The lowly pothole is a potent unifier in politics. People of all stripes want it fixed, pronto, and mustering the will and the money to do so is considered a non-partisan no-brainer. Yet pols across Maryland have seen their pothole-filling efforts stymied over the past dozen-plus years, since the main source of funding they’d long relied upon—state Highway User Revenues (HUR), the local share of fuel and vehicle taxes earmarked for repairing roads and bridges—was severely cut during the budgetary belt-tightening prompted by the Great Recession that started in 2008.
This being an election year, with a record $7.5 billion state-budget surplus to boot, it is perhaps not surprising that the General Assembly finally is poised to reopen the road-repair spigot. By how much remains to be seen, however.
Baltimore has been most affected by the annual shortfall. The city is Maryland’s only jurisdiction that shoulders the full burden of paying to maintain all of its roads and bridges. Literally every other jurisdiction has at least some of its roads maintained by the State Highway Administration (SHA).
Since the cuts were made under then-Gov. Martin O’Malley, “the cumulative loss for our Highway User Revenues is $900 million,” Baltimore mayor Brandon Scott on March 10 told the House Environment and Transportation Committee, where much of the wrangling over the issue has been taking place. “That,” he continued, “is leading to crumbling roads, unfilled potholes, unsafe bridges.”
The results of this nearly $1-billion shortfall are felt everyday by Baltimore road users. Just search “Baltimore pothole” on Twitter for snarky commentary about the pounding on local vehicles by city drivers. On March 27, @lovee_kior made the mock claim that “Baltimore potholes will change yo radio, unlock yo doors & roll yo windows down!”
Meanwhile, @AntTheKing on March 22 claimed half-jokingly that “the city of Baltimore owes everybody a free wheel alignment and four new tires! It’s like playing Mario Kart out here dodging potholes.” And on March 5, @the_megalopolis reminded folks that roads are not just for drivers by making the thought-provoking case that “if you care about fixing potholes in Baltimore City you should be encouraging as many people to ride bicycles as possible, because it’s the cars that cause potholes in the first place!”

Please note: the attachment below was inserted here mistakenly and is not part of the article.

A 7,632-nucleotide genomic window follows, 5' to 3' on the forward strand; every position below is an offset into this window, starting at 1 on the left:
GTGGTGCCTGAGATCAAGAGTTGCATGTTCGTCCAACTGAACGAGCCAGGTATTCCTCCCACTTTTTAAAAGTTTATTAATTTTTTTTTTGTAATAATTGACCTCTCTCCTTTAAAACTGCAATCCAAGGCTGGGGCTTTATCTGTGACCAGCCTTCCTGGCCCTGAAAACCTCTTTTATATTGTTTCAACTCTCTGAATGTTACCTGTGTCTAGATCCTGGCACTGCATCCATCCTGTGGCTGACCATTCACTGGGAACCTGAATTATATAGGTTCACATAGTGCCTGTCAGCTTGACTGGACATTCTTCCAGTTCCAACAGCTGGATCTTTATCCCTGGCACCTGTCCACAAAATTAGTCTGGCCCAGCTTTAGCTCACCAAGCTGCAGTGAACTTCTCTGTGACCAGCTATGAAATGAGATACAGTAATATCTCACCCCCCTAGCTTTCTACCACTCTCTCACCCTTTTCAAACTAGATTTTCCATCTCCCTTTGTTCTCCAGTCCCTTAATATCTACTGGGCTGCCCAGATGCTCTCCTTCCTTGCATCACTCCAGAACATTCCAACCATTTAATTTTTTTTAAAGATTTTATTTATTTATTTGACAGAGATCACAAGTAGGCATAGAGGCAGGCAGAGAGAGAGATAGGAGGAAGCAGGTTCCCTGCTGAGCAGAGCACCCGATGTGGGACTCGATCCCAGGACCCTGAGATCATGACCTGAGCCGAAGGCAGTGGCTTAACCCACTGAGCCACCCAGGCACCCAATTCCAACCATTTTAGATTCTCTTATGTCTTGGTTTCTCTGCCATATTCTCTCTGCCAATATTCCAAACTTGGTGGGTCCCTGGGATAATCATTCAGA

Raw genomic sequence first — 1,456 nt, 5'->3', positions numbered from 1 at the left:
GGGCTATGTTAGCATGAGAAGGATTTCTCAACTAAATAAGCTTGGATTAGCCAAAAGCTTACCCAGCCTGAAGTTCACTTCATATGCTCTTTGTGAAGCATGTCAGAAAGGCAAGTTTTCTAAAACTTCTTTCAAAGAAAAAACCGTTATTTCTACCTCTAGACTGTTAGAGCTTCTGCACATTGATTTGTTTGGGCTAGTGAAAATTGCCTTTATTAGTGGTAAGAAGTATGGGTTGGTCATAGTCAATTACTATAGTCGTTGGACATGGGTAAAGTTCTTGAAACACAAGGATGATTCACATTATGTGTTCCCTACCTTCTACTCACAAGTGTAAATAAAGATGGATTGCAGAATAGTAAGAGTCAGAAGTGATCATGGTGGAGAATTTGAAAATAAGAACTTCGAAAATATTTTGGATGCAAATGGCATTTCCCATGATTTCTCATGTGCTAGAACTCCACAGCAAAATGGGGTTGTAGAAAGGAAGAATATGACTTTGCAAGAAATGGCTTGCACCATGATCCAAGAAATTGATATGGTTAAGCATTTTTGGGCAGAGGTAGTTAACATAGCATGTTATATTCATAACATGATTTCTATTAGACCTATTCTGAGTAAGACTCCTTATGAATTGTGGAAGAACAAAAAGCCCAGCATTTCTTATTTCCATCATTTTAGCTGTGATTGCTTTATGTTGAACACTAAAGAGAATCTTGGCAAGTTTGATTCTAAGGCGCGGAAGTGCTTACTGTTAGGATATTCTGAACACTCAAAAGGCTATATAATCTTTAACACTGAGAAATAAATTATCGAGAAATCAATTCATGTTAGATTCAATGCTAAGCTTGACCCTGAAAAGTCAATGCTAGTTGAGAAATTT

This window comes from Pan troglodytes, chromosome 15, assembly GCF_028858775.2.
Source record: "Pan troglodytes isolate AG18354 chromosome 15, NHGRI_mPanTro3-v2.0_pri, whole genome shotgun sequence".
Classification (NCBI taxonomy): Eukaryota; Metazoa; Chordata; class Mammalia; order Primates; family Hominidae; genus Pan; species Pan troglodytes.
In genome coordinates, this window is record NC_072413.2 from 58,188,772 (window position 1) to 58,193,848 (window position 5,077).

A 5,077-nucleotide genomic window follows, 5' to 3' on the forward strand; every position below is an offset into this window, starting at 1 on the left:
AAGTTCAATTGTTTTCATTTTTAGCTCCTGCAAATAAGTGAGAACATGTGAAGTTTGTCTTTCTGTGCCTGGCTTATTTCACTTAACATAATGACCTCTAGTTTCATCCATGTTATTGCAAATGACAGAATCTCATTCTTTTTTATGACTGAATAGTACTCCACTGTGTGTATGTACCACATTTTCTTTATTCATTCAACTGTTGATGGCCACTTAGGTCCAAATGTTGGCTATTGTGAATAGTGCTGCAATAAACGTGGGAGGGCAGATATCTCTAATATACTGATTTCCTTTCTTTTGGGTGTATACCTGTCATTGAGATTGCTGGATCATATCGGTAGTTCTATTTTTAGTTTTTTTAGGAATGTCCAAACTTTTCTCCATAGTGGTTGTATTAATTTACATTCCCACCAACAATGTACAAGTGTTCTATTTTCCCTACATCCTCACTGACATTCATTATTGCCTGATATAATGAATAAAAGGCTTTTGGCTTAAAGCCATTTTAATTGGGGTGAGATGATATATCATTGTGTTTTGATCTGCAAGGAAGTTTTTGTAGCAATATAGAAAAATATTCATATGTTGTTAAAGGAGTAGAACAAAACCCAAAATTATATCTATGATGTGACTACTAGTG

Summarizing the state of play for the legislative fix is Baltimore City Department of Transportation spokesperson Kathy Dominick, who explains that passing it is critical, since it will help the city leverage newly available federal funds. Upping the HUR ante will help fill “the need for local matching funds to tap federal infrastructure dollars” now available due to passage of the Infrastructure Investment and Jobs Act, Dominick writes in an email. The original version of the HUR bill in Annapolis, she continues, “would gradually increase the city’s allocation of HUR from 8.5% in fiscal year 2024 to 12.1% in 2028 and the years that follow.” The bill was amended, though, and in its current form “stops the increase after fiscal year 2027 and reverts back to 7.7% for Baltimore City in fiscal year 2028.” The city, she explains, “supports the bill as introduced and not as amended.”
Many rural Republicans in the General Assembly, whose districts’ roads are suffering wherever they’re not maintained by SHA, are also supporting more HUR-backed road-repair funding. State Del. Jefferson Ghrist, a Republican who represents counties on the upper Eastern Shore, captured the thoughts of many of his colleagues when he said on the floor of the General Assembly in March that “we have a responsibility to provide this critical infrastructure, to pave these roads, and every day that we don’t fund this, we’re falling farther and farther behind in deferred maintenance.”
During committee deliberations on the bill, state Del. Jerry Clark (R-Calvert and St. Mary’s counties) suggested that, given the fact that the state currently enjoys a substantial surplus, “why not for the next couple, three years, while we got the funds, give these counties and municipalities the money they need to get these roads back to where they need to be?”
Baltimore City state Del. Brooke Lierman (D-46th District), who is running for state Comptroller this year, had a short and sweet answer for Clark: “The governor could have allocated that in the budget,” she said, “but he didn’t.” So, it remains up to the legislature to craft a bipartisan solution to this very bipartisan problem.